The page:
PASSINGS: Ed Sprinkle, Brenda Marsh-Mitchell

Ed Sprinkle, Chicago Bears defensive end known as “the meanest man in football,” dies at 90

Ed Sprinkle

Defensive end for Chicago Bears in '40s and '50s

Ed Sprinkle, 90, a star defensive end for the Chicago Bears in the 1940s and `50s who was called the "meanest man" in football, died July 28 in the Chicago suburb of Palos Heights, his family said.

Sprinkle played for the Bears from 1944 to 1955 under Coach George Halas, including the 1946 NFL championship team. He was named to the NFL's All-Decade Team for the 1940s.

Despite weighing only 200 pounds, Sprinkle was labeled the "meanest man" in football in a Collier's magazine article in 1950. Nicknamed "The Claw" for using his forearm to deliver blows to opponents, he leveled plenty of quarterbacks, although it was hard to say how many because he played long before sack statistics were kept.

"I never really played dirty football in my life," Sprinkle said in a story on the Bears' website. "But I'd knock the hell out of a guy if I got the chance."

Sprinkle was born Sept. 3, 1923, in Bradshaw, Texas. He played college football at Hardin-Simmons University in Abilene, Texas, and at the U.S. Naval Academy, and he served in the U.S. Navy. He went into the carpeting and tile business after football and also owned a bowling alley.

Brenda Marsh-Mitchell

Activist for L.A.'s African American community

Brenda Marsh-Mitchell, 67, an activist who worked with several nonprofit organizations that served the African American community in Los Angeles, died Sunday of cardiac arrest at USC Verdugo Hills Hospital after emergency surgery for an intestinal disorder, said Danny Bakewell Jr., executive editor of the Los Angeles Sentinel.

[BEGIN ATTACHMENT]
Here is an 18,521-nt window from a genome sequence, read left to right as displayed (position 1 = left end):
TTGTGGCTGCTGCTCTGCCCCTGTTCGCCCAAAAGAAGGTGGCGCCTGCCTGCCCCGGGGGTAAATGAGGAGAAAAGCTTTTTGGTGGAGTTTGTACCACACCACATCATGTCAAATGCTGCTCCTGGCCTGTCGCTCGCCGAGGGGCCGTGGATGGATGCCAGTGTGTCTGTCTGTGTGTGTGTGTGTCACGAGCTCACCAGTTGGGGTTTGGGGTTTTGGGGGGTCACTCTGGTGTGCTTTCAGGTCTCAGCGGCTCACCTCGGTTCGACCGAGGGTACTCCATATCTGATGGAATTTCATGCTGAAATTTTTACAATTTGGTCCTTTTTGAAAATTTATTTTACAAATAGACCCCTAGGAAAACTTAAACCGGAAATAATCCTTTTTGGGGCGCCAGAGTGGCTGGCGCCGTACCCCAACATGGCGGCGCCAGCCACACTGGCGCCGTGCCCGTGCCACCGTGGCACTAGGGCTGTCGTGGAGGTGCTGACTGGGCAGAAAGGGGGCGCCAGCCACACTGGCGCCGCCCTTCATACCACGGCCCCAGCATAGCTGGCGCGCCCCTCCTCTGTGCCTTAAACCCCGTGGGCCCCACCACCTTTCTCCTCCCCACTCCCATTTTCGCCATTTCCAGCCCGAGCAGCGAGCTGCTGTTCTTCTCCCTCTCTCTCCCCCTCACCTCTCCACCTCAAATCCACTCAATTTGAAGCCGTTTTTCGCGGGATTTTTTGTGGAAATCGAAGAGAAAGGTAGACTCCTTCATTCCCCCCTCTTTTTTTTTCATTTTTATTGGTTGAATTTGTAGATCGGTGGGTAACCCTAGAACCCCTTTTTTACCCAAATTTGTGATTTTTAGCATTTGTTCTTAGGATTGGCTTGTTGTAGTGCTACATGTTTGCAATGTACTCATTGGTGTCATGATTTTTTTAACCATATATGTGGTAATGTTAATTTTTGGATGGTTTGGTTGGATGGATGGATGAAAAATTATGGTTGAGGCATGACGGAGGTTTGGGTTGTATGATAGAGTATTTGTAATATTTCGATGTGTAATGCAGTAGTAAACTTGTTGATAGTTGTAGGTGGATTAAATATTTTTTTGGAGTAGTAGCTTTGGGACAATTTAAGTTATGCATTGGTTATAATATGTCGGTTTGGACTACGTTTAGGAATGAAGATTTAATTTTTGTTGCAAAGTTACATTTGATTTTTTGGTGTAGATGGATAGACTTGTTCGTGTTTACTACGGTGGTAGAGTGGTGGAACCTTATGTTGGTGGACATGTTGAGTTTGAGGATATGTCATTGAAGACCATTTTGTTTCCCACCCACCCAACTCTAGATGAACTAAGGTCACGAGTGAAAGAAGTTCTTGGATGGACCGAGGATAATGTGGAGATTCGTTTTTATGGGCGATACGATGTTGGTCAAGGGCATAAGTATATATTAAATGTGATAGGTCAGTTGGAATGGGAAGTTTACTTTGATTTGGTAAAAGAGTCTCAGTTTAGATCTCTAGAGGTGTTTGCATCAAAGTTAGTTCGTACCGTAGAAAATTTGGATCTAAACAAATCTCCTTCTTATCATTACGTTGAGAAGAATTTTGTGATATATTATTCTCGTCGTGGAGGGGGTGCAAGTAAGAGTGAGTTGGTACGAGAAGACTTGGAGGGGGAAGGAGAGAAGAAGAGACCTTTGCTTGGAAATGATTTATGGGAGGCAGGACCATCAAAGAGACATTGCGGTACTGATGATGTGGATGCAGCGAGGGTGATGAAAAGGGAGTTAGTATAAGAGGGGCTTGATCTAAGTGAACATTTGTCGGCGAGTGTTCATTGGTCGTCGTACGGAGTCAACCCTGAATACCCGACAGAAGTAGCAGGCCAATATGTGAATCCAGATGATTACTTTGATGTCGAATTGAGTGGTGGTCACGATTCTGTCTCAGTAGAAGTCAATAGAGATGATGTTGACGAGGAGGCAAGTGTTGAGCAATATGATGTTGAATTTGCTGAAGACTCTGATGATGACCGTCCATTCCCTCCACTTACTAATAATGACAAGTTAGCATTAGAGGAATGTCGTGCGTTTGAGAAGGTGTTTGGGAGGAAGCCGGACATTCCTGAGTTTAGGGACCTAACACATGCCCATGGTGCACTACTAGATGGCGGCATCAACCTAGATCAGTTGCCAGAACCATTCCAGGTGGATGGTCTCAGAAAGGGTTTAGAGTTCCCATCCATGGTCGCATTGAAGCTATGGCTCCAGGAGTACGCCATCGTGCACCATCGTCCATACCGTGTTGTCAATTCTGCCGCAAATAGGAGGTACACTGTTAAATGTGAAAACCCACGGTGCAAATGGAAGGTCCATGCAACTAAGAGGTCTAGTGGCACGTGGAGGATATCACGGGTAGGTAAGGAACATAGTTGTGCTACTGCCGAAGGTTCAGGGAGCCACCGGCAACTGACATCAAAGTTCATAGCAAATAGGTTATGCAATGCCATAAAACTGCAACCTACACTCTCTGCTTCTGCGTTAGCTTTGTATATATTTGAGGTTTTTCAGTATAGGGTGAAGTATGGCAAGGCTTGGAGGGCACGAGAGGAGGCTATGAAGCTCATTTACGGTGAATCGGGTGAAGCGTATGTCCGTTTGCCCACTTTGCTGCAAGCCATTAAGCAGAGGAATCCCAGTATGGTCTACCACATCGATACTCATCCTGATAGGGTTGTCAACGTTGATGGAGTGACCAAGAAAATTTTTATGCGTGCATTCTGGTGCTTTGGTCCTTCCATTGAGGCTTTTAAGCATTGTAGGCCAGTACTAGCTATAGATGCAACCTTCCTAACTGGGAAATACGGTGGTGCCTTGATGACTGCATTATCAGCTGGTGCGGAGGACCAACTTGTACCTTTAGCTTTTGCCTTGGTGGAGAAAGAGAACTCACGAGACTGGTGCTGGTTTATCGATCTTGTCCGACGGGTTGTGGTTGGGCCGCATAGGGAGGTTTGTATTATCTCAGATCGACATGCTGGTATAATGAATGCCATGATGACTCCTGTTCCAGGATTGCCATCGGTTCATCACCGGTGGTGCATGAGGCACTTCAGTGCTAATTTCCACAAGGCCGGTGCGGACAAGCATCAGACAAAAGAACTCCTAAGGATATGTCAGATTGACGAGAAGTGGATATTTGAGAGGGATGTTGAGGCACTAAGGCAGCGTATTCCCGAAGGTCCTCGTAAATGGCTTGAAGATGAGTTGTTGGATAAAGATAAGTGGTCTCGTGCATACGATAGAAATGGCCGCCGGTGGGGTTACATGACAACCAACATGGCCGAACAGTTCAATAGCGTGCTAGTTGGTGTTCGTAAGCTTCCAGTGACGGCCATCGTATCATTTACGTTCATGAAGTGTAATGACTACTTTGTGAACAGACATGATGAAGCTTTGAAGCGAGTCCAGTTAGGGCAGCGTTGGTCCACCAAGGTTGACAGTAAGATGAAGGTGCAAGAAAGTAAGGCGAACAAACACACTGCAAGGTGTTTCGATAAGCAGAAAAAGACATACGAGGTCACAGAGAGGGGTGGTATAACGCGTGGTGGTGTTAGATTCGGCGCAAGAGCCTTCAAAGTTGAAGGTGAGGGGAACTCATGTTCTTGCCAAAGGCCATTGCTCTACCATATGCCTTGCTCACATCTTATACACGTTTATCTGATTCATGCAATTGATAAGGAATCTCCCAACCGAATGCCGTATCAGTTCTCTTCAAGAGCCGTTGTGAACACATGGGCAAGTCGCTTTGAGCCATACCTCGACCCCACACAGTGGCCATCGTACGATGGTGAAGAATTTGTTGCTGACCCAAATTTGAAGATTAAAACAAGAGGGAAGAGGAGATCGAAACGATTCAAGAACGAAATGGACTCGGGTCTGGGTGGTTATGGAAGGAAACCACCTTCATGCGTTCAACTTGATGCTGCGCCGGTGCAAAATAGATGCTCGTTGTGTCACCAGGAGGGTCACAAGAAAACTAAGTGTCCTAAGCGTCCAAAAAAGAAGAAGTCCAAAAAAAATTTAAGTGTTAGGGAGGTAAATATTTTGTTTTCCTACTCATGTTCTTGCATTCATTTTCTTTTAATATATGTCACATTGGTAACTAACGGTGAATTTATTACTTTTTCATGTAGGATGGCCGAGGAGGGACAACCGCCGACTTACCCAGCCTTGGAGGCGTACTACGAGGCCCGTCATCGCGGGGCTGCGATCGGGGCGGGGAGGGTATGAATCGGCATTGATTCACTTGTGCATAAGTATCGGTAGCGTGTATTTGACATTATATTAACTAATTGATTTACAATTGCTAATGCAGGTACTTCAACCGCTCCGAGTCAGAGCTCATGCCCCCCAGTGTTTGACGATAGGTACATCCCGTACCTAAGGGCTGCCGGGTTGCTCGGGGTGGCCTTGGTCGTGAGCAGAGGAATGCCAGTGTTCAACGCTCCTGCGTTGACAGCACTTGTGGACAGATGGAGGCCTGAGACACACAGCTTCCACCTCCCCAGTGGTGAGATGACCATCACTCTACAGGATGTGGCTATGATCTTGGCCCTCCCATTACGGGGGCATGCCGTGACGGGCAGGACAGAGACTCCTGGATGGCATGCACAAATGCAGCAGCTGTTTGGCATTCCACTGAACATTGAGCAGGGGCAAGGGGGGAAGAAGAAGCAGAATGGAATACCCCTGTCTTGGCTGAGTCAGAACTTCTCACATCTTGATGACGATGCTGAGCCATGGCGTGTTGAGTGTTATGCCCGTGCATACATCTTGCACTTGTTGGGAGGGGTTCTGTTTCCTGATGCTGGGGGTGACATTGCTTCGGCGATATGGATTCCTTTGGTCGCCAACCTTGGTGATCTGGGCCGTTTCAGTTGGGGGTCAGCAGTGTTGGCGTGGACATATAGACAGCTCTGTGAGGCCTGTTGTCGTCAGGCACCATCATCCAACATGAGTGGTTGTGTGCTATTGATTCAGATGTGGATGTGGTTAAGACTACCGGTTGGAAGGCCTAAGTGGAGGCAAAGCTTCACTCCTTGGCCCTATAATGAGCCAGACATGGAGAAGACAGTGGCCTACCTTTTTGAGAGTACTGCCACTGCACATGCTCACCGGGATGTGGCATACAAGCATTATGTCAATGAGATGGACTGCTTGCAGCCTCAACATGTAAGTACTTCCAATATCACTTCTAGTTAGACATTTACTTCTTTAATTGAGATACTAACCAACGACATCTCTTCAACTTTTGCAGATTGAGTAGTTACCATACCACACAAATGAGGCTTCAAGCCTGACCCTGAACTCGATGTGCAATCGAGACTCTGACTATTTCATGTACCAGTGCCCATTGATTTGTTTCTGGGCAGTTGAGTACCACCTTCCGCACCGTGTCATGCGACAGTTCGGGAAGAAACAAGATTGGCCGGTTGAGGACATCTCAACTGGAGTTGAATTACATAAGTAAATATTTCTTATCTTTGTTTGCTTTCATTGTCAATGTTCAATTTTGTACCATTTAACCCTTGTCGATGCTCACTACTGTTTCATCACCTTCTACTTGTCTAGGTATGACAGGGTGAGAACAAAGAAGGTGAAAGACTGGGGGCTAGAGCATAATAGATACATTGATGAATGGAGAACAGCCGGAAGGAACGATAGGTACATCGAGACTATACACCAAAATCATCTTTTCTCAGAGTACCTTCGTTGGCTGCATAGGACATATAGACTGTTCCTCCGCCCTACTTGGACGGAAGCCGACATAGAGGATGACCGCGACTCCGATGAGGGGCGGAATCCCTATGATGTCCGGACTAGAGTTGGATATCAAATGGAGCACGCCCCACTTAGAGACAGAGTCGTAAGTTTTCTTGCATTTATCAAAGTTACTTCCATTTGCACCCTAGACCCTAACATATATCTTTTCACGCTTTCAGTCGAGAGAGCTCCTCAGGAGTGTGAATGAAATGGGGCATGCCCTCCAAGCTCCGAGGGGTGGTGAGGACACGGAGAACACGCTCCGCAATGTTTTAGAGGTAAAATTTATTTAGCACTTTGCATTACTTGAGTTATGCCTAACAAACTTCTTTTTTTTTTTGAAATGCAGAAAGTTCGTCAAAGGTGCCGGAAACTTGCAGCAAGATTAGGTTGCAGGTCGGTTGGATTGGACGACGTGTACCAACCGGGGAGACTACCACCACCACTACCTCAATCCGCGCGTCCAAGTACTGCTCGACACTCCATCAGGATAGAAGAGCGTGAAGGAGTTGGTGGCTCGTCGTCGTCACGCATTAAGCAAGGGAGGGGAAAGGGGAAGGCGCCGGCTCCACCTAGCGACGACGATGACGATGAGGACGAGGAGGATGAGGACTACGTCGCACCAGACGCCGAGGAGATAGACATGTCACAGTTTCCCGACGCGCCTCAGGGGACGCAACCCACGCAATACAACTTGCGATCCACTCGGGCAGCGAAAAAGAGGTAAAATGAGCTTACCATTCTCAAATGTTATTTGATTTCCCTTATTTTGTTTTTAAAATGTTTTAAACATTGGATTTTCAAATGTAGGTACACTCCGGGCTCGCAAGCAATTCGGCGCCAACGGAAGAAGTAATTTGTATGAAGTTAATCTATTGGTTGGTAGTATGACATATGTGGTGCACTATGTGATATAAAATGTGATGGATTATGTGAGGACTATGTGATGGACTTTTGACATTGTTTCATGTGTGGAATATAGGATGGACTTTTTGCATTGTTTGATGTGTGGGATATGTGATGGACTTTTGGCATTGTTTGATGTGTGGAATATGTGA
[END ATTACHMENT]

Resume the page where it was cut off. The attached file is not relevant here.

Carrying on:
Marsh-Mitchell was assistant to the executive publisher of the Sentinel, Danny Bakewell Sr.

She was president and chief executive of Mothers in Action, which held an annual back-to-school event at which students from ages 5 to 15 could get health screenings, immunizations, school supplies and even haircuts, all at no cost.

"Kids fail because they cannot see, they fail because they cannot hear or they fail because they do not have the tools they need to succeed," she said in a Sentinel article before the 2013 event. "There is no service we provide to our community more important than making sure our young people have all the necessary tools and equipment they will need to secure a quality education."

Marsh-Mitchell was born in Los Angeles on April 13, 1947. She attended Jefferson High School and earned her diploma through the continuation program at Tracy High School in Cerritos.

She was a member of the National Council of Negro Women and the director of community relations for the Brotherhood Crusade, which sponsors a variety of programs. Working with that group, she organized an event that provided food for the homeless and she helped organize local participants for the Million Man March in Washington in 1995.

— Times staff and wire reports

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